Monday, November 07, 2005

Oh, No He Didn't!

Jim Stanford, an economist working for the Autoworkers union in Canada, writes a lively piece in the Globe and Mail, 7 November, headed “Rage against the machine”, an account of his frustration from being stalked by phone calls generated by an automatic machine in pursuit of a debt that somebody owed who had lived in his home before he moved in.

I am sure most of us have been there, and still suffer from, such intrusive phone calls trying to sell something, often at meal times, . Hence Jim, Stanford should start with a lot of sympathy in his quest to rid such nuisance calls from his life.

However, he lost mine at the first paragraph:

“Anyone who has read Adam Smith knows that in a free-market system, the pursuit of private profit always leads to the enhancement of the collective good. The inherent human desire to make a buck, channelled through the unfettered forces of supply and demand, will ensure that resources are optimally allocated and efficiency is maximized, for the good of us all.”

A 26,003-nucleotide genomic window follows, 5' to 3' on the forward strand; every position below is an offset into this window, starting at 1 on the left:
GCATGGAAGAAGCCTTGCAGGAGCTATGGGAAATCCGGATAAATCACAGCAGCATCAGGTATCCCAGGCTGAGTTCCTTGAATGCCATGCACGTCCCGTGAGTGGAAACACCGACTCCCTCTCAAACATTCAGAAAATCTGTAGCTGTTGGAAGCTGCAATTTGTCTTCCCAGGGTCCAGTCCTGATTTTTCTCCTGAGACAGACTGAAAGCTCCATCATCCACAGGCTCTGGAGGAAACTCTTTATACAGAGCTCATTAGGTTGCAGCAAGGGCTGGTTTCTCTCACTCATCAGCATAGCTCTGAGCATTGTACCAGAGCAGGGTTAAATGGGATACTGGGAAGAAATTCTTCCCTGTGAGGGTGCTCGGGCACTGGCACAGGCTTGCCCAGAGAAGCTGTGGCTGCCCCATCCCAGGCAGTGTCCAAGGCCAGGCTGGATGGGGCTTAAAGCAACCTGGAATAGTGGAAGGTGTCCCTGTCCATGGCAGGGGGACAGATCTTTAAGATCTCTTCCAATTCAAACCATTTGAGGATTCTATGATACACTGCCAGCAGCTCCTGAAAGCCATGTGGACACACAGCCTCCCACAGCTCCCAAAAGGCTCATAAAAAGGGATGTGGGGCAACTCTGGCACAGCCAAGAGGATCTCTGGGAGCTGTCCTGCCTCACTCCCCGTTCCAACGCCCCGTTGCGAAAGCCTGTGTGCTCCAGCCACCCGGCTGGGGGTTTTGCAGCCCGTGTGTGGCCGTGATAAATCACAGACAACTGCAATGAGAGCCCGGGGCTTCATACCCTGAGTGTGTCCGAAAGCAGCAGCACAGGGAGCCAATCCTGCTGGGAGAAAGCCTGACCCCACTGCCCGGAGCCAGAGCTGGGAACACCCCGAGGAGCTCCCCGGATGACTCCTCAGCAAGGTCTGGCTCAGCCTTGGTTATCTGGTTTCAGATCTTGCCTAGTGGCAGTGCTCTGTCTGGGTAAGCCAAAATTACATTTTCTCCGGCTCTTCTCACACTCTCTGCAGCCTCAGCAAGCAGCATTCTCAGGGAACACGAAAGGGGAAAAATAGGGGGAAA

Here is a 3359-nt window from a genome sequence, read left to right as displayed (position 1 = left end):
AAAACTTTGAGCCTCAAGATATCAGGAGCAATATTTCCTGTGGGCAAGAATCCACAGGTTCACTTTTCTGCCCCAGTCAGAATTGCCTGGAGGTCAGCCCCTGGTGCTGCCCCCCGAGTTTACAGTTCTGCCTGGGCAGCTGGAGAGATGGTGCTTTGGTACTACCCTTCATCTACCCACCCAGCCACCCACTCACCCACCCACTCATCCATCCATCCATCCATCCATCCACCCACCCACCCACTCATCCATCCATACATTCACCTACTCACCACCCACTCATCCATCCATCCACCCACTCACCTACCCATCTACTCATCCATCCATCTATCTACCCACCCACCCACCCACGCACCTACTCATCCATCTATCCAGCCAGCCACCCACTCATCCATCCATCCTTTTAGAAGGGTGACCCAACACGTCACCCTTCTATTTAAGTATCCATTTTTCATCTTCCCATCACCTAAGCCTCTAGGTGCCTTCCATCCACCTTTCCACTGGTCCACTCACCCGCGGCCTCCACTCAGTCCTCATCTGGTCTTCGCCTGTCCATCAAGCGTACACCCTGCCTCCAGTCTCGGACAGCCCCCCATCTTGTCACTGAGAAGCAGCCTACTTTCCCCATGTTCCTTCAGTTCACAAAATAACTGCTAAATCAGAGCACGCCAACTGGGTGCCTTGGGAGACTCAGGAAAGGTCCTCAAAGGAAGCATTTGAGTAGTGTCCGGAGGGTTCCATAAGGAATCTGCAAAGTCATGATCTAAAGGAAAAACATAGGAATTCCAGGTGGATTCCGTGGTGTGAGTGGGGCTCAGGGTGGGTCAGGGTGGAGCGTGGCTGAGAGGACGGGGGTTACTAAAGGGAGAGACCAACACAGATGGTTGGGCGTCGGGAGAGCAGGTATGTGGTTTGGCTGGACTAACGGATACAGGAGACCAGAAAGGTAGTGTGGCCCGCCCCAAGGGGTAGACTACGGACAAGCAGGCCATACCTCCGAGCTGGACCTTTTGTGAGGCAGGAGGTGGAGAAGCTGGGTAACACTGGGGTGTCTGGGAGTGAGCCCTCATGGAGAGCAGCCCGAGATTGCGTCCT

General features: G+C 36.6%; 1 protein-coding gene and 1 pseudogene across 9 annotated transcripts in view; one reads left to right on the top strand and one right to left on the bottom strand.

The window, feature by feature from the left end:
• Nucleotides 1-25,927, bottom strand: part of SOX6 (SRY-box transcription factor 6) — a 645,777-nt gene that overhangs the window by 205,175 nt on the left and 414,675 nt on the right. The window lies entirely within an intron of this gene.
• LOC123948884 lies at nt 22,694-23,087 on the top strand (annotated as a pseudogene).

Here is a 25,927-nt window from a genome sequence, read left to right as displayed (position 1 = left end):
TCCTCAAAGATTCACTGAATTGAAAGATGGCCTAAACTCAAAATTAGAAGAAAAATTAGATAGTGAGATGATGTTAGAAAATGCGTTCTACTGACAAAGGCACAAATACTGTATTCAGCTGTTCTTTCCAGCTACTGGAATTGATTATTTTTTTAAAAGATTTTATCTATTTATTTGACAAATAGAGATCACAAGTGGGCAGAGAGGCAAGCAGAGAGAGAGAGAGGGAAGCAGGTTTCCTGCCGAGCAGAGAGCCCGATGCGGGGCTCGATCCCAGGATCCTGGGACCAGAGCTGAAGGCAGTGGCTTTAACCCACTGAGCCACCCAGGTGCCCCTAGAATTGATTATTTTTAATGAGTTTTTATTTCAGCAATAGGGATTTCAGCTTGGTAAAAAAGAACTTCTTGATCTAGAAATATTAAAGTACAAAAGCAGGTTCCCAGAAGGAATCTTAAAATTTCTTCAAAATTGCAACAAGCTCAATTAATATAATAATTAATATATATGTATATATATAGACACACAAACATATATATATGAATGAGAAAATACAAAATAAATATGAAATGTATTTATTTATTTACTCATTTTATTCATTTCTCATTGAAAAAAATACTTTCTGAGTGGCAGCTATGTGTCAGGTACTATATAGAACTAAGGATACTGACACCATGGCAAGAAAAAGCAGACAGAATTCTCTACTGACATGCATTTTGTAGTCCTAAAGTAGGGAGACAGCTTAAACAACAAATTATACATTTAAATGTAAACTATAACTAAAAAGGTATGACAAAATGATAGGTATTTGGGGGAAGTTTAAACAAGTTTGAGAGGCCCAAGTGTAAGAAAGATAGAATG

That is not what Adam Smith said, nor implied. It may well be what Jim Stanford was taught by his tutors during his economics' classes, but I think I can safely say that they never read this in Adam Smith’s “Wealth of Nations”, and neither did Jim Stanford, assuming his tutors and Jim ever read Smith’s books at all.

The pursuit of profit does not ‘always’ lead to ‘enhancement of the public good’, because private profit can also lead to the enhancement of private not public benefits, as in monopoly profits at the expense of consumers, fraudulent profits at the expense of the victims of fraud, and anti-social profits from polluters passing their costs onto others.


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